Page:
By Edward Cody
Washington Post Foreign Service
Friday, December 23, 2005
BEIJING, Dec. 22 -- The Chinese government, responding to doubts in the United States and neighboring Asian countries, made what it called a "solemn promise" Thursday that its growing power will never become a threat to other nations.
Instead, the government said in a foreign relations white paper, China's swift economic development over the past 25 years has created a lucrative market of 1.3 billion people for businesses around the world and a source of cheap manufactured goods for U.S., European and other consumers. Everyone, including China, has an interest in keeping this peaceful trade going, the paper said.
The declaration, one of a series outlining Beijing's major policies, seemed designed in part to counter suggestions in Washington and elsewhere that China's continued expansion economically, diplomatically and militarily makes conflict more likely. That is a mistaken view, it said, because China needs foreign trade, and thus peaceful international relations, to achieve its goal of economic progress at home.
"To stick to the road of peaceful development is the inevitable way for China to attain national prosperity and strength and its people's happiness," said the document, which was issued by Premier Wen Jiabao's State Council, or cabinet. It added: "China's development will never be a threat to anyone."
Specifically, the white paper sought to rebut critics who point to the emergence of Japan as a new economic power in the early 20th century as having helped create the conditions that led to World War II. Some specialists have suggested China's emergence as an Asian power could also lead to disruption because it is bound to change long-existing relationships, particularly the United States' role as dominant military power and security guarantor.
"China's road of peaceful development is a brand-new one for mankind in pursuit of civilization and progress, the inevitable way for China to achieve modernization and a serious choice and solemn promise made by the Chinese government and the Chinese people," the paper said, drawing a distinction between China's rise and that of Japan a generation ago. "China did not seek hegemony in the past, nor does it now, and will not do so in the future when it gets stronger."
The 32-page white paper did not once use the expression "peaceful rise," which previously was the government's standard way to describe growth in Chinese power and influence. According to academic sources with access to thinking in the Communist Party and government, some senior officials felt the word "rise" carried unwelcome, perhaps threatening connotations of an advancing Asian colossus. As a result, "peaceful development" has become the term of art in most official discourse.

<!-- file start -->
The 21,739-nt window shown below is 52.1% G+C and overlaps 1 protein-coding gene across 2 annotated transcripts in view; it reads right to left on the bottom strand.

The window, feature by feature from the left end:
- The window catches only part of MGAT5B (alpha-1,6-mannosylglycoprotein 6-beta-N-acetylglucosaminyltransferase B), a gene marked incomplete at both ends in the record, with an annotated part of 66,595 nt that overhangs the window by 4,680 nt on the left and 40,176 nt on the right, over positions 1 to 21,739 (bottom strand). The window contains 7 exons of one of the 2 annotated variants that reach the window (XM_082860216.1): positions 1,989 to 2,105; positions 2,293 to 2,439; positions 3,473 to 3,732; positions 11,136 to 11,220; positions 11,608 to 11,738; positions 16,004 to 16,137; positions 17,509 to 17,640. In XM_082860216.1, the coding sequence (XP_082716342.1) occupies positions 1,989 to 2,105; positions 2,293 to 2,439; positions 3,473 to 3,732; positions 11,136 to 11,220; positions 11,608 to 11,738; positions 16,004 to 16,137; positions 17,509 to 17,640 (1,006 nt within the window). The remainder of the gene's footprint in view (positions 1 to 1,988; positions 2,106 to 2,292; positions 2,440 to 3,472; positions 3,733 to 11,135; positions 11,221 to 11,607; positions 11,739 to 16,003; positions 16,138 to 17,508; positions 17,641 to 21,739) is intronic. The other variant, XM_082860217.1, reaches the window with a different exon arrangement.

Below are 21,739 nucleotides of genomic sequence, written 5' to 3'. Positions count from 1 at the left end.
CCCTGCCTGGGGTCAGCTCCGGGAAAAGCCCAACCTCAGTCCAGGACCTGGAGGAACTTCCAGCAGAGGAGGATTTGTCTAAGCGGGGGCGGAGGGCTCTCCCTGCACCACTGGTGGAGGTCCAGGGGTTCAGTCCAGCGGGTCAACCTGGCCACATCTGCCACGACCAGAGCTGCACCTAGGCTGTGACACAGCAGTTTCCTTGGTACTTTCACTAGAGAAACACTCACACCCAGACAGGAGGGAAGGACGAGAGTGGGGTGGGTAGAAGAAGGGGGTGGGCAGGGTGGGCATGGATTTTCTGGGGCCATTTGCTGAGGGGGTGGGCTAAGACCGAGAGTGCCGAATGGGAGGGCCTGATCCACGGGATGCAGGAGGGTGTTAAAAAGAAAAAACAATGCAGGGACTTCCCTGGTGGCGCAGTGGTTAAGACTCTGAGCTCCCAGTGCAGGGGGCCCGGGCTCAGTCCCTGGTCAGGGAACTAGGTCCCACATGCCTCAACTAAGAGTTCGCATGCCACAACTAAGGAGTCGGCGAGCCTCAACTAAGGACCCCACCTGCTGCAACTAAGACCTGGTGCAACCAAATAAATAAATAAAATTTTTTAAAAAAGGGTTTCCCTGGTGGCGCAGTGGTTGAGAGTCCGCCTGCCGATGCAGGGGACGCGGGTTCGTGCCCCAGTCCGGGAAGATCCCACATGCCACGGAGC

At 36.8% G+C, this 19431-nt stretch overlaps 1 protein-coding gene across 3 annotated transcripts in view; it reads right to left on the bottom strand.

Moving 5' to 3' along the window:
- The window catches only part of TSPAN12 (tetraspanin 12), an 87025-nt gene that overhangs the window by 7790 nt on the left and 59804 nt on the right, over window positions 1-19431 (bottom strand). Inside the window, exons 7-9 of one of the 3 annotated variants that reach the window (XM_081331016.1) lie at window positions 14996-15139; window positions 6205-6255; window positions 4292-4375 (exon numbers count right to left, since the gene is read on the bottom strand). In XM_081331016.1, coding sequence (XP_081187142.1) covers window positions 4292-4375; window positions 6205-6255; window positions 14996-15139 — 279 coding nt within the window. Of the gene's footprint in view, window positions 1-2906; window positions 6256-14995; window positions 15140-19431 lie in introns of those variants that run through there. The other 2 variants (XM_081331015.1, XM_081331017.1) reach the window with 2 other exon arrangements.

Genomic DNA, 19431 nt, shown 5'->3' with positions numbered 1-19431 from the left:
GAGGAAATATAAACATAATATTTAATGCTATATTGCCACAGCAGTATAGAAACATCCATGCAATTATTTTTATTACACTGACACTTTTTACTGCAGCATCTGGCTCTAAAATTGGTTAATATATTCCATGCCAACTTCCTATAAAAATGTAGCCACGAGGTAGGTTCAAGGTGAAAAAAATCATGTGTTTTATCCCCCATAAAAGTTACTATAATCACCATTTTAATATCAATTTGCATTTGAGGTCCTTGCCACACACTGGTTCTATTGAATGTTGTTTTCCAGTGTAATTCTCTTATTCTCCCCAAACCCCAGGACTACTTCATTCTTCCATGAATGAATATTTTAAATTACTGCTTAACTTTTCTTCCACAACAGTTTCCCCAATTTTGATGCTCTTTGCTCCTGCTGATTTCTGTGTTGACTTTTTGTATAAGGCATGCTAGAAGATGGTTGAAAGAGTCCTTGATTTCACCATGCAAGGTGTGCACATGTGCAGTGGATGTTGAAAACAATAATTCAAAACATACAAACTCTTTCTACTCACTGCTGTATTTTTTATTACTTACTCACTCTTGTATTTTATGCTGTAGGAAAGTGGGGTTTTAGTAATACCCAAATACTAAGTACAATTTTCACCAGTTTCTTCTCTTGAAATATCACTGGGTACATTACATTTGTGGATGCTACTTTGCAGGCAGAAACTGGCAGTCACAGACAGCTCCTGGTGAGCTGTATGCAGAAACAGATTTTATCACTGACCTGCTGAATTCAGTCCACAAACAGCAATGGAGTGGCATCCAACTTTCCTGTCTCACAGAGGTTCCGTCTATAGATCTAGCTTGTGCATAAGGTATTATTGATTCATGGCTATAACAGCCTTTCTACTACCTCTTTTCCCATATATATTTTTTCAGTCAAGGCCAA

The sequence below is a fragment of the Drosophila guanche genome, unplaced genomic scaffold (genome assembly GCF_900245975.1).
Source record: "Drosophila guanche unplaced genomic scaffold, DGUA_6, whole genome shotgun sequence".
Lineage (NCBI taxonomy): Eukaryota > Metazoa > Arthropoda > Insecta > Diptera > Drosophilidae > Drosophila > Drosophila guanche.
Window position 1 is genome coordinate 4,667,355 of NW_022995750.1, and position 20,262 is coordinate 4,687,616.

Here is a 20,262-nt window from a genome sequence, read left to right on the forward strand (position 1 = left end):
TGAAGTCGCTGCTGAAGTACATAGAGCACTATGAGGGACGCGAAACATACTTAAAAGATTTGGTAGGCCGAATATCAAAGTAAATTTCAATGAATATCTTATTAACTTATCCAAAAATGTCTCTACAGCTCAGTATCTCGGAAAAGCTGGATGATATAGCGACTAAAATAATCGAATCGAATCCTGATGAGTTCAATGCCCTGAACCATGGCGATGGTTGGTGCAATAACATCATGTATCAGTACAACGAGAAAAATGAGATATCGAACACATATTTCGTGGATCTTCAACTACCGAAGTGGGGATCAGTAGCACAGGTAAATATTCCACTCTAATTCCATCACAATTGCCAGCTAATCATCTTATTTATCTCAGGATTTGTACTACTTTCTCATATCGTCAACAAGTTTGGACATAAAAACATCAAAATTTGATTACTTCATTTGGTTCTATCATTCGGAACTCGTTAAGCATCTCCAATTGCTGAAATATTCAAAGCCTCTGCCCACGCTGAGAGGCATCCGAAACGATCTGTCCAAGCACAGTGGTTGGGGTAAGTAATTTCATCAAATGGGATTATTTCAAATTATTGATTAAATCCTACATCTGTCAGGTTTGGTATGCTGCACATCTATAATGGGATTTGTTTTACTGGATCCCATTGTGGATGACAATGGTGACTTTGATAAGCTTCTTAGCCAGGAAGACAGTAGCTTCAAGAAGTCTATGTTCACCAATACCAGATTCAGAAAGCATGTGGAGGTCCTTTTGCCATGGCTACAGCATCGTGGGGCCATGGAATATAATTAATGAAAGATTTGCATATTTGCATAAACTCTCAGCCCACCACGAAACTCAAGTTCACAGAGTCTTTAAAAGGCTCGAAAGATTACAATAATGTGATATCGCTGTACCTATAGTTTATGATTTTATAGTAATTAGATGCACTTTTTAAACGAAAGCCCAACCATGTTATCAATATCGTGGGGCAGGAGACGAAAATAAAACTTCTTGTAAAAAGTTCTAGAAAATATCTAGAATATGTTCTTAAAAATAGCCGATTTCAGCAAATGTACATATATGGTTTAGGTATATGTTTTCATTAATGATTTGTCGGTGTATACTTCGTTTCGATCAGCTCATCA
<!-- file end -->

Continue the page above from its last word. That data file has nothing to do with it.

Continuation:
Also missing from the document was any mention of Taiwan, which U.S. officials consider among the places most critically affected by China's rising power and its use of growing wealth to finance improvements to the military. China has vowed to re-integrate the self-ruled island into the mainland, by force if necessary, but maintains that this is an internal affair and not part of its foreign relations.
The declaration did not mention any other countries by name, notably Japan, a nation directly affected by China's changing status whose leaders have voiced concern about the Chinese military's advances in recent years.
The Japanese foreign minister, Taro Aso, said in Tokyo on Thursday that the steady rise in China's military budget constituted a threat to Japan and was arousing suspicion in a number of Asian countries, news agencies reported.
The two nations -- Asia's major powers -- have been at loggerheads recently over Prime Minister Junichiro Koizumi's repeated visits to a Tokyo shrine honoring war dead, including criminals from World War II. But they face a longer-term and potentially more threatening clash of interests in the East China Sea, where both nations are drilling for petroleum deposits under water where the line of sovereignty is a matter of dispute.